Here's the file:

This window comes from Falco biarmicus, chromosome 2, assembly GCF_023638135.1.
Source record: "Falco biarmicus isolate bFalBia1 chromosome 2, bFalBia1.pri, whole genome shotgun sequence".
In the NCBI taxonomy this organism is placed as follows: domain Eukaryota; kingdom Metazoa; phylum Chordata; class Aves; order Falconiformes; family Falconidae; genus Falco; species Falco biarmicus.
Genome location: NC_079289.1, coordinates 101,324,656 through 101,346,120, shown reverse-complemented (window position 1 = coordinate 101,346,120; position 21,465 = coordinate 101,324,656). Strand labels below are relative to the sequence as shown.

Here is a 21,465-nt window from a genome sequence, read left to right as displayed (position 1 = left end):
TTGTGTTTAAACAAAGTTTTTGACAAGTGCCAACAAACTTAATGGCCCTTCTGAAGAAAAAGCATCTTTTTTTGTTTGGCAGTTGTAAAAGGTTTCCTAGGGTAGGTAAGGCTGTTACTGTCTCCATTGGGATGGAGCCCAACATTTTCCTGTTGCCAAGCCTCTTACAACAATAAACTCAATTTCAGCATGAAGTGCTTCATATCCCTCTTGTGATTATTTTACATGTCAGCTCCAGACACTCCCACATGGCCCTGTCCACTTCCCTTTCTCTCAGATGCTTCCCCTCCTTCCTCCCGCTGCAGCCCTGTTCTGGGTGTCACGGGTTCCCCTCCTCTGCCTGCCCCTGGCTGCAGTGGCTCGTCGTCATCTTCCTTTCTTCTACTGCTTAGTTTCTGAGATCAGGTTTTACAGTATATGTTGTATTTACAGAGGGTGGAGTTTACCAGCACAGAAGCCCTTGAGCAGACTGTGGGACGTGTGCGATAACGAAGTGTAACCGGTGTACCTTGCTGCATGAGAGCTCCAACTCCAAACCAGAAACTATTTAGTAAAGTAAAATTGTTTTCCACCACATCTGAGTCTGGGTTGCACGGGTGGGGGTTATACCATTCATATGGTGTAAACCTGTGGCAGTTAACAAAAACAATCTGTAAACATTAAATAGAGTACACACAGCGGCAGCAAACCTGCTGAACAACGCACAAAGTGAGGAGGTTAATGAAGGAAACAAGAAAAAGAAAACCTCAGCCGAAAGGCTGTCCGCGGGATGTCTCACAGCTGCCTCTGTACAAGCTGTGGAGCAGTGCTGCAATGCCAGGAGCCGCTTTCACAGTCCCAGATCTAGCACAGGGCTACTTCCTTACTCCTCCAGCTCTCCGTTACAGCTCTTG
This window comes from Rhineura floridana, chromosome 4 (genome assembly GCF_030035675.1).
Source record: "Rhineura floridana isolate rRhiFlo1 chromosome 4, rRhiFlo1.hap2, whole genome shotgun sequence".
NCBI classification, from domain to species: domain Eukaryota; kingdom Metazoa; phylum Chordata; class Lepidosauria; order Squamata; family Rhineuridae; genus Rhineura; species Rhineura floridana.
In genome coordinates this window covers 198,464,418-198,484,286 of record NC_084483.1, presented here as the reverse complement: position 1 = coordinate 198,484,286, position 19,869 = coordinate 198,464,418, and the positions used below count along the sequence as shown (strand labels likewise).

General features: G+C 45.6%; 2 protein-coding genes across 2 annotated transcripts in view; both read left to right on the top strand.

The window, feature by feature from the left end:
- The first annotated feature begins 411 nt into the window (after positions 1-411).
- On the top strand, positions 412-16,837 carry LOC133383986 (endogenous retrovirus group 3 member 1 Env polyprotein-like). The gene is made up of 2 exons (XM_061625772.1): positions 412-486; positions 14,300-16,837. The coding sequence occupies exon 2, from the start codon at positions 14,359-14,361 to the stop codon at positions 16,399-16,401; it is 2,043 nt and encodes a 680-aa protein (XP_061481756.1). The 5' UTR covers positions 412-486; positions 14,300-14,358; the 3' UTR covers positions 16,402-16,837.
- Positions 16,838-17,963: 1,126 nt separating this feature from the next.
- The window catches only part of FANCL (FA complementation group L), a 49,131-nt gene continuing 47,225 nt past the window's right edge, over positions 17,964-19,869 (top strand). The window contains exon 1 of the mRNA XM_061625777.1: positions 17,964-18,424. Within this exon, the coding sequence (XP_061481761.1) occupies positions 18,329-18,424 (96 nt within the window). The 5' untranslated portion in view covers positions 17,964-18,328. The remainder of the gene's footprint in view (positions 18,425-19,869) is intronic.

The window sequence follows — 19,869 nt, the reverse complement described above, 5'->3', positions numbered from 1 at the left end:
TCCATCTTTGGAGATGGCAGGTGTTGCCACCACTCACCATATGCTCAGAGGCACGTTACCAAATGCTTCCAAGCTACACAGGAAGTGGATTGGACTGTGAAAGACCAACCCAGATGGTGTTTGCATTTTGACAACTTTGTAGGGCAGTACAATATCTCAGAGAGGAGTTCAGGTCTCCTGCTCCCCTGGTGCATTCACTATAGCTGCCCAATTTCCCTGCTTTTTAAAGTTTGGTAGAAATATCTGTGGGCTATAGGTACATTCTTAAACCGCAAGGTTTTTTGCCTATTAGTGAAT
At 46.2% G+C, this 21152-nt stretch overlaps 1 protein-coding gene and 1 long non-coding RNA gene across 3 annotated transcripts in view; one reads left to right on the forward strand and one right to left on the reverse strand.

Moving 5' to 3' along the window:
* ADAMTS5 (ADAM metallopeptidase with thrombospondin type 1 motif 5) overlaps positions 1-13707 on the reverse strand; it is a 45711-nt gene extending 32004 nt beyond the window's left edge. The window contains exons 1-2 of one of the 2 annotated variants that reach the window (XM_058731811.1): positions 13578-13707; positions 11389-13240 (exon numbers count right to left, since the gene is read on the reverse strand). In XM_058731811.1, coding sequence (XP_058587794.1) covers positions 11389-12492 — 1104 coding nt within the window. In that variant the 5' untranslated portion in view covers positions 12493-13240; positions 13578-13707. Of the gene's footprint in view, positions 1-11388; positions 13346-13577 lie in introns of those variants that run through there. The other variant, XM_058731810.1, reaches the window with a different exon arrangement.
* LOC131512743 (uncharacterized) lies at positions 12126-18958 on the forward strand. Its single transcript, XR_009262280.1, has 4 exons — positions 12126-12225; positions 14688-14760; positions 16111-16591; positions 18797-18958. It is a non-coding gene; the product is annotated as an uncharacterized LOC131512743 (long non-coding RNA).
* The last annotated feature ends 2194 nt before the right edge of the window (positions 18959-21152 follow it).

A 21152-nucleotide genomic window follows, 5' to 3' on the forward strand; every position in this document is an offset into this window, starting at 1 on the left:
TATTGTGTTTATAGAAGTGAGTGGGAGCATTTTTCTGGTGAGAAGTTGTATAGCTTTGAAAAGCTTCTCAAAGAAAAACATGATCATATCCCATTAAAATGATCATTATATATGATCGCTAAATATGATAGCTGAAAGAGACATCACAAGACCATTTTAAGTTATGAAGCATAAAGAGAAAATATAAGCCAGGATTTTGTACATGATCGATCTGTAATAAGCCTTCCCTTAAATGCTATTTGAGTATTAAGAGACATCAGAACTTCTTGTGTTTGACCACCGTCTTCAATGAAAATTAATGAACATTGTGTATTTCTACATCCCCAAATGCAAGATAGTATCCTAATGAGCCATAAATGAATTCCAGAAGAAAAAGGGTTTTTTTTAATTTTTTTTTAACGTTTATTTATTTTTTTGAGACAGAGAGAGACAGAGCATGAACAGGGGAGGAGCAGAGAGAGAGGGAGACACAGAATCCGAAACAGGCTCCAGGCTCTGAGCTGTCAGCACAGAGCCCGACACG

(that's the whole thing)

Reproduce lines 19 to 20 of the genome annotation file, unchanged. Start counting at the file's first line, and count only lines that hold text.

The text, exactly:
At 46.2% G+C, this 21152-nt stretch overlaps 1 protein-coding gene and 1 long non-coding RNA gene across 3 annotated transcripts in view; one reads left to right on the forward strand and one right to left on the reverse strand.

Moving 5' to 3' along the window: